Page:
EDLP (every day low price) and EDLC (every day low cost) are the most familiar acronyms at Walmart, but FCPA (Foreign Corrupt Practices Act) is giving them a run for their money these days.
The FCPA investigation stemming from allegations of corruptions in Mexico first raised in an April 21 article in The New York Times was addressed head on by Walmart chairman Rob Walton and CEO Mike Duke during the shareholders’ meeting Friday morning. Both men gave their assurances that the company was sparing no expense and leaving no stone unturned to get to the truth. That matter also surfaced in the afternoon when executives were asked about the FCPA investigation during a question and answer session with financial analysts. By Friday evening, Walmart also had addressed the issue in several locations within its form 10-Q quarterly report filed with the Securities and Exchange Commission. However, disclosures in the document seemed contradictory to statements made earlier in the day about the investigation not being a time-consuming management distraction and were unclear as to the impact on the business.
In a note identified as “contingencies” following the condensed consolidated financial statements section of the report, the company recounted how it and the board’s audit committee have engaged outside counsel from a number of law firms and other advisors who are assisting in ongoing investigations. The company is also conducting a voluntary global review of its policies, practices and internal controls for FCPA compliance, according to the filing.
In addition, there was reference to investigative activity by the U.S. Department of Justice, the SEC, federal and local governments in Mexico as well as shareholder litigation. The filing indicated that Walmart was unable to accurately predict the outcome or impact of government investigations, shareholder lawsuits or its own internal investigation and review. In addition, the company said it expects to incur costs in responding to requests for information or subpoenas seeking documents, testimony and other information in connection with the government investigations, in defending the shareholder lawsuits, and in conducting its internal investigation and review, and it cannot predict at this time the ultimate amount of all such costs.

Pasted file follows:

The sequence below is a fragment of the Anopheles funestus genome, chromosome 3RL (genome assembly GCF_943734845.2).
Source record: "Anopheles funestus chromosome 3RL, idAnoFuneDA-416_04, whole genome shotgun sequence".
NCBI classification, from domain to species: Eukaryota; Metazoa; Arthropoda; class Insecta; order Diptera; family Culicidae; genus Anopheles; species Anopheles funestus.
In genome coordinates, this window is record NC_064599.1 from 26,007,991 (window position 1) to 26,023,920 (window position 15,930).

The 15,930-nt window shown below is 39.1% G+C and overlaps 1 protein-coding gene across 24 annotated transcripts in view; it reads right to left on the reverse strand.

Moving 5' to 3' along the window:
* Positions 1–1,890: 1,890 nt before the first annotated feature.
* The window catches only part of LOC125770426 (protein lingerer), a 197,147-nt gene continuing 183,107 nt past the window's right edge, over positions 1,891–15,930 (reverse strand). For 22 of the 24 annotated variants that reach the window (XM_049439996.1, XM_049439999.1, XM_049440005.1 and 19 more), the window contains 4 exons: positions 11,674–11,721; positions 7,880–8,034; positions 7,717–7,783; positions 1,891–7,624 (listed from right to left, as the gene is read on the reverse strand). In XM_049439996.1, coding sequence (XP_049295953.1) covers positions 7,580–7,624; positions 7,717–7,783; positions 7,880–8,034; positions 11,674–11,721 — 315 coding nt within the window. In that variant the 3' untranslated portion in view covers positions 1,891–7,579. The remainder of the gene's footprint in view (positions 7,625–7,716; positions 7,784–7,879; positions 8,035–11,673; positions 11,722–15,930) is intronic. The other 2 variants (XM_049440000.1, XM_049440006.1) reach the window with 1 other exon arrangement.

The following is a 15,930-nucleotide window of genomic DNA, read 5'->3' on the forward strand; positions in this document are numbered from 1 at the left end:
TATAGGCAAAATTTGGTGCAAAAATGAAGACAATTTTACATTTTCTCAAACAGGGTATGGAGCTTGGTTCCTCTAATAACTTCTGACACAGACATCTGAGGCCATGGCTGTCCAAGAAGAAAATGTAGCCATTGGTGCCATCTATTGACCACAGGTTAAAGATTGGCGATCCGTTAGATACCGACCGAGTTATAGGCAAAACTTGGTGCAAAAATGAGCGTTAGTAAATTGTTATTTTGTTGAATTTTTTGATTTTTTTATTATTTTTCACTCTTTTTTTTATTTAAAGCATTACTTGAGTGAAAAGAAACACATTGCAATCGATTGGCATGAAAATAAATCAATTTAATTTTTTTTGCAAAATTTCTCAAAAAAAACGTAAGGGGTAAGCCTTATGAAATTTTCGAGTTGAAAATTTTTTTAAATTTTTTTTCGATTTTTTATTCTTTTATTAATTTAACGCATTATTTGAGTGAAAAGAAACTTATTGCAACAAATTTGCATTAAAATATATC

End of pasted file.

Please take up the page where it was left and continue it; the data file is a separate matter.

“These matters may require the involvement of certain members of the company’s senior management that could impinge on the time they have available to devote to other matters relating to the business,” according to the filing. “The company may also see ongoing media and governmental interest in these matters that could impact the perception among certain audiences of its role as a corporate citizen.”
As for the financial impact of the governmental investigations, shareholder lawsuits and international investigations, the company said, “Although (it) does not presently believe that these matters will have a material adverse effect on its business, given the inherent uncertainties in such situations, the company can provide no assurance that these matters will not be material to its business in the future.”
Conversely, in a later section of the filing under the heading of “legal proceedings,” the company commented on the potential impact of the current litigation related to FCPA.
“While management cannot predict the outcome of these matters, management does not believe the outcome will have a material effect on the Company’s financial condition or results of operations,” according to the filing.
Which begs the question, if the outcome can not be predicted how can investors be assured the matters’ will be immaterial to company finances?